Chicago, IL

How the pandemic brought back the drive-in movie and where to see one in Chicago

Jennifer Geer

A relic left over from 1950s suburbia, COVID-19 and the need for social distancing renewed the demand for the drive-in movie theater.

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Last summer, a renaissance of outdoor movie viewing returned to the Chicago area. From traditional outdoor theaters to pop-up projection screens in parking lots, a new generation of moviegoers discovered the fun of viewing a movie outdoors.

The nostalgia of the drive-in movie

When I was a kid, going to see a drive-in movie was an event. We'd load the family car up with sleeping bags and pillows. I can remember a playground and a popcorn stand, a cartoon before the main show, and those heavy metal speakers that hung on the side of the open car window.

It wasn't the crispest sound quality or the best image onscreen, but we didn't care. It was somewhere in between a public outing and a private event. Others were nearby, but you and everyone in your car were in their own little bubble of relative privacy.

We stopped going at some point, and I think the drive-in theaters in my town were all closed by the time I was a teen. It wasn't only the Kansas town where I lived, it was all over. The number of drive-in movie theaters had gone from 5,000 across the U.S. in the 1950s and 1960s heydey to the current 321 that are open now.

In the 50s and into the 60s, theaters began cropping up in the suburbs, where owners could cheaply buy the many acres of land needed for space and where every family owned a car. But when land became more costly and home entertainment options improved, the drive-in movie began to fade away.

In Chicago, the largest drive-in movie was the Bel-Air at 31st and Cicero. It was unusual for a drive-in theater because it could air two films at once with back-to-back screens and enough spaces for 2,500 cars. It's gone now, having been demolished years ago.

The pandemic created a need for new entertainment

Iconic of a certain place and time in American culture, by 2020, the drive-in movie was mostly a memory. That is until the pandemic hit and movie theaters closed.

Even though you can stream anything you want in the comfort of your home, people grew restless and needed to get out. With people looking for safe options to be entertained, drive-in movies were the perfect cross between a night out, yet still inside of your protective bubble.

Is the trend here to stay, or will the reopening of traditional movie theaters put an end to the drive-in movie?

Drive-in movie theaters open now

If you'd like to take a step back in time and watch a movie from your car, check out these options around Chicagoland. There are other theaters around the area, but I am only listing those that are currently open for the season.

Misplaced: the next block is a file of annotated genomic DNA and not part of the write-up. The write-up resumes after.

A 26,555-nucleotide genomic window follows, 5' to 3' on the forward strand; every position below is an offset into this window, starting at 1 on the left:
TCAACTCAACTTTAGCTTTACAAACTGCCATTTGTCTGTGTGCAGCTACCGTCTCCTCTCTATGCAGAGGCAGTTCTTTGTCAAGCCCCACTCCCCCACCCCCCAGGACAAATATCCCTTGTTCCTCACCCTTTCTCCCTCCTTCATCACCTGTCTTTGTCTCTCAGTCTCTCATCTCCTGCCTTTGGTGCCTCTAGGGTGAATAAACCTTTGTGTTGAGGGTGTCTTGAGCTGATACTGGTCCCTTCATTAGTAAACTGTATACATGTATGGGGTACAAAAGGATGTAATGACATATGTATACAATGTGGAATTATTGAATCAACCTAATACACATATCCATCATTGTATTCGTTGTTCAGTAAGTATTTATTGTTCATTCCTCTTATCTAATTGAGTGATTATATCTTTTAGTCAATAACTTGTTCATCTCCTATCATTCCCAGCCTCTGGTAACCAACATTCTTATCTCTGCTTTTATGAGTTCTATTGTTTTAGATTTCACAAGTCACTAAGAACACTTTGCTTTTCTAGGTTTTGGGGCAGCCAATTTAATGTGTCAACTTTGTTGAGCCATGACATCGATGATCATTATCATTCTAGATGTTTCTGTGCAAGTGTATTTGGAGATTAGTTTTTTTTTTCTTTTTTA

1. ChiTown Movies, 2343 S. Throop Street, Chicago

ChiTown Movies airs blockbuster and classic features. You can get food from the ChiTown Grille delivered to your car. Check the schedule and order tickets online.

2. McHenry Outdoor Theater, 1510 Chapel Hill Road, McHenry

About an hour's drive north of Chicago, the McHenry Outdoor Theater offers a double feature for $12 per car. They recommend arriving early, as capacity is limited and tickets are only sold at the door. You can't prepurchase tickets online. Check their website for the movie schedule and further details. The first movie of their season begins Friday, April 30th.

3. Harvest Moon Drive-In Theater, 1175 South Sangamon Avenue, Gibson City

Admittedly, at a two-hour drive south, this one is a bit of a hike. However, it may be worth it with its combination of technology (4k ultra HD picture and digital 5.1 surround sound) and nostalgia. Having survived various closings and challenges since opening in 1954, the theater has reinvented itself during Covid, offering live concerts, sporting events, new movies, and old classics. Prepurchase tickets online at their website.

Pop-up theaters this summer

In addition to these venues, keep an eye out as the weather warms up for various pop-up movie events in your area. Drive-in movies were shown in various pop-up places, from the Soldier Field South Parking Lot to special events at local suburban park districts.

Chances are when the weather gets a bit warmer, you'll be able to find an outdoor movie near you where you can watch from the comfort of your car.

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Jennifer covers lifestyle content and local news for the Chicago area.

Chicago, IL
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